How We Get Sugar
After washing, sugar beets are sliced and soaked in hot water to begin the process that separates sugar from the rest of the plant. The hot sugary liquid is filtered, concentrated to a deep brown syrup, whose color is due to its high molasses content. The molasses – rich syrup is allowed to cool slightly before it is whirled in a centrifuge – a large perforated basket spinning very rapidly much like a washing machine in the spin cycle – where most of the molasses is spun away. At the end, hot water is sprayed over the light brown crystals to remove the remaining molasses, leaving pure naturally white sugar crystals. The sugar crystals are then dried. It is important to note that beet sugar is neither chemically altered nor bleached to achieve its naturally white color.
Cane stalks are shredded and squeezed to extract it natural juice, which is boiled until it thickens and molasses-rich sugar crystals begin to settle. The molasses-rich crystals are sent to a rapidly spinning centrifuge to remove molasses and leave pure naturally white sugar crystals. The sugar crystals are then dried. It is important to note that cane sugar is neither chemically altered nor bleached to achieve its naturally white color.
Sugar is a carbohydrate. The body’s primary source of energy is from carbohydrates. All vital organs – brain, heart, liver – need carbohydrates to meet their energy demands. Carbohydrates, including sugar, also play key roles in muscle function, growth and regulation of body temperature.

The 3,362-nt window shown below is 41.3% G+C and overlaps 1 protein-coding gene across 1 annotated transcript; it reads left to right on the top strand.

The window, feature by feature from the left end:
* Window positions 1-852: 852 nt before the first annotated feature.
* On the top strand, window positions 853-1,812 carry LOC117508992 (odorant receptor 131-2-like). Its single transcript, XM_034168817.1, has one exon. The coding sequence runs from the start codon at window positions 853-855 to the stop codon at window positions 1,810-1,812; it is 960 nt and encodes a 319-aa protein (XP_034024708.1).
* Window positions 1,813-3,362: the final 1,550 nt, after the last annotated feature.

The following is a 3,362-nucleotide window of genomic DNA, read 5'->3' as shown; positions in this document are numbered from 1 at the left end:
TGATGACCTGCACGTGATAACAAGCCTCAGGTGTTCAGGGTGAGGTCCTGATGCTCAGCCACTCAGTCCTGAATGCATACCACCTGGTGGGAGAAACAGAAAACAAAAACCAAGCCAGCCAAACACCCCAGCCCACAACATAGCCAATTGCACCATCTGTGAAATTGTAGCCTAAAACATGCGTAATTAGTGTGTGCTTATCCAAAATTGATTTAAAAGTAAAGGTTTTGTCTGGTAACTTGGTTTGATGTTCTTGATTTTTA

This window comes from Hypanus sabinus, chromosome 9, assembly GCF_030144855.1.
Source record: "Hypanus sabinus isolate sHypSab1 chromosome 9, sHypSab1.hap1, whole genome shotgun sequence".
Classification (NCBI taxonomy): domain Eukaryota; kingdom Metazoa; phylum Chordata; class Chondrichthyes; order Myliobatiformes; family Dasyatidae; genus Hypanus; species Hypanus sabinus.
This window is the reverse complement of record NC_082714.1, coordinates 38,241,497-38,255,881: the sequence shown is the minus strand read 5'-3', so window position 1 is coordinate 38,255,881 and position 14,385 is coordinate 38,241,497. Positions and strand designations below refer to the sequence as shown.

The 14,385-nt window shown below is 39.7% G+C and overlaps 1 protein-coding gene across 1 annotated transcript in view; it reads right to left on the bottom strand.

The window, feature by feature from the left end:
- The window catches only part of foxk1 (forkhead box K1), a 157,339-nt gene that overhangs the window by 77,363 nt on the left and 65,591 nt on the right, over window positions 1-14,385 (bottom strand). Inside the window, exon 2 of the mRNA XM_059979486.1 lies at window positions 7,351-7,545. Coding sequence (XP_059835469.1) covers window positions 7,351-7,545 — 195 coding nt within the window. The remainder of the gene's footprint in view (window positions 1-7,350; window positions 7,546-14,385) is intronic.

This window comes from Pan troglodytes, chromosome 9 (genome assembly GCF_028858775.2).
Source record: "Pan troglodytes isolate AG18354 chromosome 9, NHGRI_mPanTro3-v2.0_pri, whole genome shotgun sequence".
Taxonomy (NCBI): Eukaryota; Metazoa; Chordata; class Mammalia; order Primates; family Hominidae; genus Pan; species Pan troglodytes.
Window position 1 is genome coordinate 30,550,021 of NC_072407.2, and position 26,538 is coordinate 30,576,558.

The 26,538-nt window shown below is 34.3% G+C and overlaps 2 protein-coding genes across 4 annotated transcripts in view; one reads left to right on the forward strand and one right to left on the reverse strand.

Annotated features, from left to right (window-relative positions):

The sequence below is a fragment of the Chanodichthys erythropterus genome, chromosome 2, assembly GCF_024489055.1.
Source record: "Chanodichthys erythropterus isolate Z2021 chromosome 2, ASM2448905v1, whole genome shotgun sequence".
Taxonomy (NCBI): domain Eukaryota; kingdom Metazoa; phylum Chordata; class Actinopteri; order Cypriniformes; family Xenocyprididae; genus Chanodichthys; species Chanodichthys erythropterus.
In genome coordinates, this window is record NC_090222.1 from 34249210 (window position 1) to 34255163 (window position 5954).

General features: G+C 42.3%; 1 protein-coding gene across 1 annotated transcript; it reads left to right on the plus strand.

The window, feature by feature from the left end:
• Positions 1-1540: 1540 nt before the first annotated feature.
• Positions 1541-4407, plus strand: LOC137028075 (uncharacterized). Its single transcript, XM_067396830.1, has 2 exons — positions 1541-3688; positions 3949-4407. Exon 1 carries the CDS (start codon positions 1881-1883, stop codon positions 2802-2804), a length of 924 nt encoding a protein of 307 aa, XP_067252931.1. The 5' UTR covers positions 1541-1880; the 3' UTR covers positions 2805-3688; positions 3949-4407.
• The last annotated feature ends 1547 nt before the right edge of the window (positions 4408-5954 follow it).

Official Statement on Biotechnology Enhanced Crops
Conventional methods of plant breeding for characteristic selection and enhancement have been used for centuries. Benefits such as increased yields, drought, disease and pest-resistance are of incalculable value in food production.
Modern plant breeding methods include biotechnology. Many agricultural crops in the United States, including corn, soybeans, cotton and canola, are produced primarily from biotech plants.
Sugar beet growers in the U.S. and Canada now have the opportunity to use biotech enhanced varieties for weed control. This technology substantially reduces the need for chemical applications and cultivation. This is a plus for the environment as it reduces consumption of fossil fuels.
In the production of refined sugar, naturally occurring sucrose is extracted from sugar beets or sugar cane. Molecularly, sugar produced from biotech plants is the same as sugar produced from conventionally bred plants.
Other Sugar Resources
- Calories in Sugar
- Sugar and Your Diet
- Frequently Asked Questions
- Types of Sugar
- Other Caloric Sweeteners
- The Other 26 Sweeteners
- Why Sugar is in Food
- Sugar in Bakery Foods
- Sugar in Jellies and Preserves
- Sugar in Canning and Freezing
- Sugar in Non-sweet Foods